No more Mr. Nice Mayor on masks — Houston Mayor Sylvester announced Monday that he’s instructed the Houston Police Department to start issuing citations and fines of up to $250 to Houstonians who refuse to wear face masks in public to slow the spread of COVID-19.
Back on July 2, Gov. Greg Abbott issued a statewide mandate that requires Texans to wear face masks in all public places. His order outlined that the first penalty for not wearing a mask would just be a warning, but after that offenders could be fined up to $250.
Turner explained during a Monday press conference that HPD had previously been instructed to simply provide verbal warnings and educate Houston residents caught not wearing masks after Abbott made his order. That move was in line with what Turner told HPD to do in April when Harris County Judge Lina Hidalgo attempted to issue a mask mandate of her own with a possible $1,000 fine, before local officials were prohibited by Abbott from issuing widespread local mandates.
Under new guidance from Turner, HPD officers will issue warning citations the first time they catch someone not wearing a mask. If that person is caught not wearing a mask a second time, HPD officers will now issue the maximum allowed fine of $250.
“Please don’t get mad at the police officers. It’s all about public health and driving our numbers down,” Turner said.
Turner announced that the Houston Health Department reported 1,104 new COVID-19 cases and an additional six deaths from the coronavirus in Houston on Monday. In total, Houston has now recorded 50,896 COVID-19 cases and 478 deaths. Combining the City of Houston data with the metrics from the rest of Harris County brings the region’s total cumulative case count to 78,105 and the total regional death count to 766 since the start of the pandemic.
Dr. David Persse of the Houston Health Department shared some promising metrics on the COVID-19 testing positivity rate in Houston that show a substantial decrease in recent weeks. After a peak positivity rate of 25.9 percent was recorded on July 5, Houston’s rate was down to 23.3 percent by July 24 and fell even further to 17.6 percent as of July 31. Turner and Persse both also referenced a continued decrease in COVID-19 hospitalizations in the Houston area over the past several weeks as promising news, but urged Houstonians to stay vigilant.
Persse explained that in order to most effectively track coronavirus cases, health experts believe the local positivity rate needs to get down to 5 percent or below. He also asked that Houstonians continue to seek out COVID-19 tests if they’re feeling symptoms or are worried they’ve come in contact with the virus. Persse said that the City’s main free testing sites at Delmar Stadium and Butler Stadium were routinely reaching their capacity of 650 tests a day just a couple weeks ago, the number of tests they’ve given out has been down to “less than half” of that number in recent days, and described his fear that fewer Houstonians were seeking out testings out of a false sense of security from recent good news on the local hospital capacity.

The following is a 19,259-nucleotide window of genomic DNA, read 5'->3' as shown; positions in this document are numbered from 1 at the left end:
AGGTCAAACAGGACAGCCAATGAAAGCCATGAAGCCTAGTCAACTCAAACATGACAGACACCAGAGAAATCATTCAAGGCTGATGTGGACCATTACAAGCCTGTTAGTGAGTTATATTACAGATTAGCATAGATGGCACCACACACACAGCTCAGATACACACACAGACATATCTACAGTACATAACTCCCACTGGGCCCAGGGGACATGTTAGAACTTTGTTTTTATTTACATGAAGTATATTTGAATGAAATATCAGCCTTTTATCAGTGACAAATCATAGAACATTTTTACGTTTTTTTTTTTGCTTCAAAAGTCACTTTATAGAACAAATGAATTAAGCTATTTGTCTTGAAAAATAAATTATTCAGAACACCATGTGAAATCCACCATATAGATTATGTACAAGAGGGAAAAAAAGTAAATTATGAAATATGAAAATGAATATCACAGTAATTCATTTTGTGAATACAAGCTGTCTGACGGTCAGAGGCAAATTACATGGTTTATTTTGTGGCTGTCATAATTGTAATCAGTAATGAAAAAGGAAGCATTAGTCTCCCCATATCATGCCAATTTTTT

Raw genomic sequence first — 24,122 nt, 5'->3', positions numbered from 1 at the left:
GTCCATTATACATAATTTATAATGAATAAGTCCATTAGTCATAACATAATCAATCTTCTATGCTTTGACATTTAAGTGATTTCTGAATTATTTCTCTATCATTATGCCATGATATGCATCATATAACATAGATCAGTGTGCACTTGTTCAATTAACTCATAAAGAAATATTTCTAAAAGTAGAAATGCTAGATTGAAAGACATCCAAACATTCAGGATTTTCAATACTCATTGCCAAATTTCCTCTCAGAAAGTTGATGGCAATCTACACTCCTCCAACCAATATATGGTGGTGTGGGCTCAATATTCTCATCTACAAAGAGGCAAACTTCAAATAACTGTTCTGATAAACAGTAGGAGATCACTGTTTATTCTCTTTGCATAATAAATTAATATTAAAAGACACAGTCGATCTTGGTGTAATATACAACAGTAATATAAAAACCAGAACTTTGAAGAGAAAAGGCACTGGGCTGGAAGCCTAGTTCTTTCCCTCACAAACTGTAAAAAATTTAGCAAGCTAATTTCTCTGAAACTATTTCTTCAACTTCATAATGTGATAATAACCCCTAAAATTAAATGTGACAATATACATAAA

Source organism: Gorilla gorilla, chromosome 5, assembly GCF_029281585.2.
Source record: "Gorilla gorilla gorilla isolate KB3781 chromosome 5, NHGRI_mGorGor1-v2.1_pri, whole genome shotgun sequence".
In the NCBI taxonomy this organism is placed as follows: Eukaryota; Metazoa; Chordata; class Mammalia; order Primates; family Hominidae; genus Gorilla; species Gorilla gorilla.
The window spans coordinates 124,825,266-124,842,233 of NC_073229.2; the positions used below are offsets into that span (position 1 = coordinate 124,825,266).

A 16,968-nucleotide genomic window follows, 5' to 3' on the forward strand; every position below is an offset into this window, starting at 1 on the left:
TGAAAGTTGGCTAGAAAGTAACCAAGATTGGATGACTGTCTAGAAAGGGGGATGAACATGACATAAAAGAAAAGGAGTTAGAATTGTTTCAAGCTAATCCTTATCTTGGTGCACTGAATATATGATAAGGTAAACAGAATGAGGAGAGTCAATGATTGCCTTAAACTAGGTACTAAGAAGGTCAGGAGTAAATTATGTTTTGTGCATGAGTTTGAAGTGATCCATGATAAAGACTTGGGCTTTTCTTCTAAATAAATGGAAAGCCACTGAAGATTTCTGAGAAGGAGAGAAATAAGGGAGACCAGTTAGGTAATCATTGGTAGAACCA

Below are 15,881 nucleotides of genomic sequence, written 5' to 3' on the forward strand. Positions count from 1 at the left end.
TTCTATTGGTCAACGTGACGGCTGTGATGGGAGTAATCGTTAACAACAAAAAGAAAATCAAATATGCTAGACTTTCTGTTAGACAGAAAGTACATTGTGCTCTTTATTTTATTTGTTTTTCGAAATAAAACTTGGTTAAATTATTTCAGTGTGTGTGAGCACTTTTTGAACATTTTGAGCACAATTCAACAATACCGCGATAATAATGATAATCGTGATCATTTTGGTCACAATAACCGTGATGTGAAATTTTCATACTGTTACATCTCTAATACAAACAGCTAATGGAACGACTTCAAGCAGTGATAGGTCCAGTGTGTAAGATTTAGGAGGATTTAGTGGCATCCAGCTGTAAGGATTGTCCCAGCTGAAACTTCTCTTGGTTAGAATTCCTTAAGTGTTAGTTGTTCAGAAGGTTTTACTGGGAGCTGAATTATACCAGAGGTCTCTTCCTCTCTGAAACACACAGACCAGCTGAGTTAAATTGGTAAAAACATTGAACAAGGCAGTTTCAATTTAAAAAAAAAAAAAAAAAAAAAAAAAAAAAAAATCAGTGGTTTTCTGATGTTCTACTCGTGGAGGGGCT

“My fear is that everybody’s seen good news and [are] taking their foot off the brake. That’s my fear, and so we need to not let that happen,” Persse said.
Persse also answered questions about a recent Houston Chronicle report which revealed that the Texas Department of State Health Services isn’t including test results from rapid-result COVID-19 antigen tests in their statewide metrics, which are a relatively new testing method that has seen increased use in recent weeks. Persse said that the Houston Health Department doesn’t currently report this data based on guidance from the U.S. Centers for Disease Control, who don’t recommend that local health departments include antigen test results in their reports to state health authorities due to those tests having higher false negative rates than the more accurate and more widely used PCR nasal swab tests.
In simpler terms, Persse explained that when one of these rapid-result antigen tests comes back positive, patients can be confident that they do indeed have COVID-19, but that negative test results can’t be trusted as much due to the fact that the antigen test works best when there’s a very high concentration of the coronavirus present in a patient.
That means people who’ve recently contracted the disease have a better chance of testing negative than they would from a nasal swab test. Part of why more people are seeking out these rapid-result tests, which tend to be offered by private healthcare providers, is that they typically get results back within 48 hours as opposed to the nasal swab test offered by the City which can take over ten days to get results back.
Persee said that antigen tests currently make up “a small percentage” of COVID-19 tests in Houston, which means that even if they were included in City metrics it wouldn’t significantly affect the overall trend of COVID-19’s spread, which is what he believes residents should be keeping an eye on primarily instead of watching any one specific metric.
However, Persse believes that the CDC may soon update their guidance on whether or not to include antigen tests as they become used by more healthcare providers and as more research is done to pinpoint exactly how reliable they really are.
“That’ll be a CDC and state decision if they start counting them. It wouldn’t surprise me in the least if at some point that they do,” Persse said. “I think that their concern is the accuracy of the tests, but we’ll have to wait and see what they decide, and we will follow the national standard.”